Finding supremum of all $\delta > 0$ for the $(\epsilon , \delta)$-definition of $\lim_{x \to 2} x^3 + 3x^2 -x + 1$

In the $(\epsilon , \delta)$-definition of the limit, $$\lim_{x \to c} f(x) = L,$$ let $f(x) = x^3 + 3x^2 -x + 1$ and let $c = 2$. Find the least upper bound on $\delta$ so that $f(x)$ is bounded within $\epsilon$ of $L$ for all sufficiently small $\epsilon > 0$.

I know the definition and here it’s clear that $L = 23$. But when I tried to calculate $\delta$ directly from the definition it was too complex for me to solve.

According to one solution it said that usually for a differentiable $f(x)$, $\delta = \epsilon \ |f'(c)|$.
I have never seen this fact before and since I don’t know what theorem it is, it would be great if I someone could direct me to where I can learn about this fact.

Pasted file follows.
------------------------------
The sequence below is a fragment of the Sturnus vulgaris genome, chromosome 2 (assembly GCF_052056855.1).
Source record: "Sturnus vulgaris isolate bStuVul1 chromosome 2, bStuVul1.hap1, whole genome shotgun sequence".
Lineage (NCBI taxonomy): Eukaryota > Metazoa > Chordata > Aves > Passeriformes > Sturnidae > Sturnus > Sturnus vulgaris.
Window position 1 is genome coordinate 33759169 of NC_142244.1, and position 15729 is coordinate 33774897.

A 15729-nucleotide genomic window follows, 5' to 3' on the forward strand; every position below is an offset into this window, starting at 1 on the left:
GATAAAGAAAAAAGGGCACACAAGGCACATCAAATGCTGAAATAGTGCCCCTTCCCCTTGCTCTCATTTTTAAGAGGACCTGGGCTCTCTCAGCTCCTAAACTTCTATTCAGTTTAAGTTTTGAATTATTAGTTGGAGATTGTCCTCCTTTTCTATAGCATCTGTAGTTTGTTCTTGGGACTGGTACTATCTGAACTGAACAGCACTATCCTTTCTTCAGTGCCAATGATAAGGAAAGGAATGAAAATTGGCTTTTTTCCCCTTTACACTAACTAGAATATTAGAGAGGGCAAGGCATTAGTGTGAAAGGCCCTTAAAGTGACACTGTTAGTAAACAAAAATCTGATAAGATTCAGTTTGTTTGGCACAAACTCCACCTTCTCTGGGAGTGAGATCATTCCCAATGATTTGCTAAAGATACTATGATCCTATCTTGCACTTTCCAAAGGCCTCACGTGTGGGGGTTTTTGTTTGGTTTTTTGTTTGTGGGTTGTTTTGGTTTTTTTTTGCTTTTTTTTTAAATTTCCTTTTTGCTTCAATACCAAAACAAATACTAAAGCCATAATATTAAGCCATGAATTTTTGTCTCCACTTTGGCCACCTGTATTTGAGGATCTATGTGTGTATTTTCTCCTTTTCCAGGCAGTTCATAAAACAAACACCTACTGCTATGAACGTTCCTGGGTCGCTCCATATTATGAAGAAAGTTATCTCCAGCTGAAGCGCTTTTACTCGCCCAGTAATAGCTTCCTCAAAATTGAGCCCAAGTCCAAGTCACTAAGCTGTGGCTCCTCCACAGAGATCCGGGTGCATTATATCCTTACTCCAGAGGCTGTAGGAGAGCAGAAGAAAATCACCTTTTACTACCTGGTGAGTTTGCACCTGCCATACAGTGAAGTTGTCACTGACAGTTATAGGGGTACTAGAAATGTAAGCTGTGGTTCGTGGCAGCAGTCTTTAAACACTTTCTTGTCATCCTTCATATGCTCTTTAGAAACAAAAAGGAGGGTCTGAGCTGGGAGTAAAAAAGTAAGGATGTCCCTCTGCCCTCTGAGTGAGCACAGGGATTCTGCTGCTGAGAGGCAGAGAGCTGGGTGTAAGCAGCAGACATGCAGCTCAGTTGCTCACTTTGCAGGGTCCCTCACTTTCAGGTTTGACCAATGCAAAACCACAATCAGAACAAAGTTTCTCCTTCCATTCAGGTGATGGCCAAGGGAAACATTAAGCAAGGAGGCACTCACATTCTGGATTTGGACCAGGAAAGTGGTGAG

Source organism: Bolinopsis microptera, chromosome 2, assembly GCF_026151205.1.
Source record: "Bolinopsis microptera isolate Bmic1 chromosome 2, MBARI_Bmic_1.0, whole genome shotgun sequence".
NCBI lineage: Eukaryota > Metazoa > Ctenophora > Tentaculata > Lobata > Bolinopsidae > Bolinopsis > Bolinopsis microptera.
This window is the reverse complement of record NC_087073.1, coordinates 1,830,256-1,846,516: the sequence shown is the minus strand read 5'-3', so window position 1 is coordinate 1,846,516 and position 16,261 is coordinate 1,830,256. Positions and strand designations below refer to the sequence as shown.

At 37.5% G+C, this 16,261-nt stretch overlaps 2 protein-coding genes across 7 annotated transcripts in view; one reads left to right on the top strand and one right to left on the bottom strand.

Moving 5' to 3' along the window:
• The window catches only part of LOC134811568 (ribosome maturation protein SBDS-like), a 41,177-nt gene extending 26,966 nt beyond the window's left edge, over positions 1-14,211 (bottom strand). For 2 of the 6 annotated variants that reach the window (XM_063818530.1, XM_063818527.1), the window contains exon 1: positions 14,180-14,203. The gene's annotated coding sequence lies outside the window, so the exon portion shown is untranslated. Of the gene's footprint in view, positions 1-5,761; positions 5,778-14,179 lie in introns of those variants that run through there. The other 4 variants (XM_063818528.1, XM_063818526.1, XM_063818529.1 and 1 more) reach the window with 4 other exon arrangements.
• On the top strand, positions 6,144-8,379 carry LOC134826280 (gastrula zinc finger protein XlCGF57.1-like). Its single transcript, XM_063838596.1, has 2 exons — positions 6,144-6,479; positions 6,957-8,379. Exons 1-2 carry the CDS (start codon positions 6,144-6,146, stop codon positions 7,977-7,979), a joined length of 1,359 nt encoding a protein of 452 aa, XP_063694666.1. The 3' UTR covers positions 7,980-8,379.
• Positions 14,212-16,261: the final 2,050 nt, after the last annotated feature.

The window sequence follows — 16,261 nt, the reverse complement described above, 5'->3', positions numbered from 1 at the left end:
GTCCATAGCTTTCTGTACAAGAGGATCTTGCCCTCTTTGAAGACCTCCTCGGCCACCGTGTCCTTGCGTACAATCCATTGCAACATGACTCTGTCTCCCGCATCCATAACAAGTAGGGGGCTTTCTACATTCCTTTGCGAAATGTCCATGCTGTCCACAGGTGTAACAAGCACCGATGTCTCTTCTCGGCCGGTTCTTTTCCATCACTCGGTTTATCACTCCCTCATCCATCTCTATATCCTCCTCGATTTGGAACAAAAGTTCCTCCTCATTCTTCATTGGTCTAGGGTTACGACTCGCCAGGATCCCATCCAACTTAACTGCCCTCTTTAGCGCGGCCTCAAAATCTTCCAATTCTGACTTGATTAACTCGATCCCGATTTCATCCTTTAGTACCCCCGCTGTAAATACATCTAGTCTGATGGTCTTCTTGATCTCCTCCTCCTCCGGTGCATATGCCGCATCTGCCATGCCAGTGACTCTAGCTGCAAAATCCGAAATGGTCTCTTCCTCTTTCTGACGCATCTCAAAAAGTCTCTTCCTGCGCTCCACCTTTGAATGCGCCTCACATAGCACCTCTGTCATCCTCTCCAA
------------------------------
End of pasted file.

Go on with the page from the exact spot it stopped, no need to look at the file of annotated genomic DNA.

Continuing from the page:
It would even be better if one could show me how to do it directly, as well.

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You’re right that the direct $\epsilon$-$\delta$ can be bothersome.

Recall the

Mean Value Theorem: Let $f$ be continous on $[a,b]$ and differentiable on $(a,b)$. Then


for some $c\in(a,b)$.

In particular, if your $f$ is continuously differentiable on $\Bbb R$, as is the case of polynomials, for any fixed interval $[x,y]$ you will be able to find what $M=\sup_{t\in[x,y]}f(t)$ is, so $$|f(w)-f(z)|\leq M|w-z|$$ for any $w,z\in[x,y]$. Thus, if we make $|w-z|<\epsilon /M$; we’re done, see?

Note that, for every $|x|\leqslant3$,
Hence, for each $\epsilon\gt0$, a suitable choice of $\delta$ is

From basic analysis we know that, $\forall x$, $\exists \epsilon > 0$ such that $|f(x)-L| < \epsilon$ whenever $ |x -c | < \delta$ for some $\delta>0$.
Now, $|f(x) – L| = |x^3+3x^2−x+1-(8+12-2+1)| = |x^3+3x^2-x-16|$
It is obvious that 2 is a root for the above function, using this fact and the triangle inequality we have
$|x^3+3x^2-x-16| = |x-2|*|x^2+5x+9| \leq |4+20+9||x-2| = 33|x-2|$ since $|x-2| <\delta$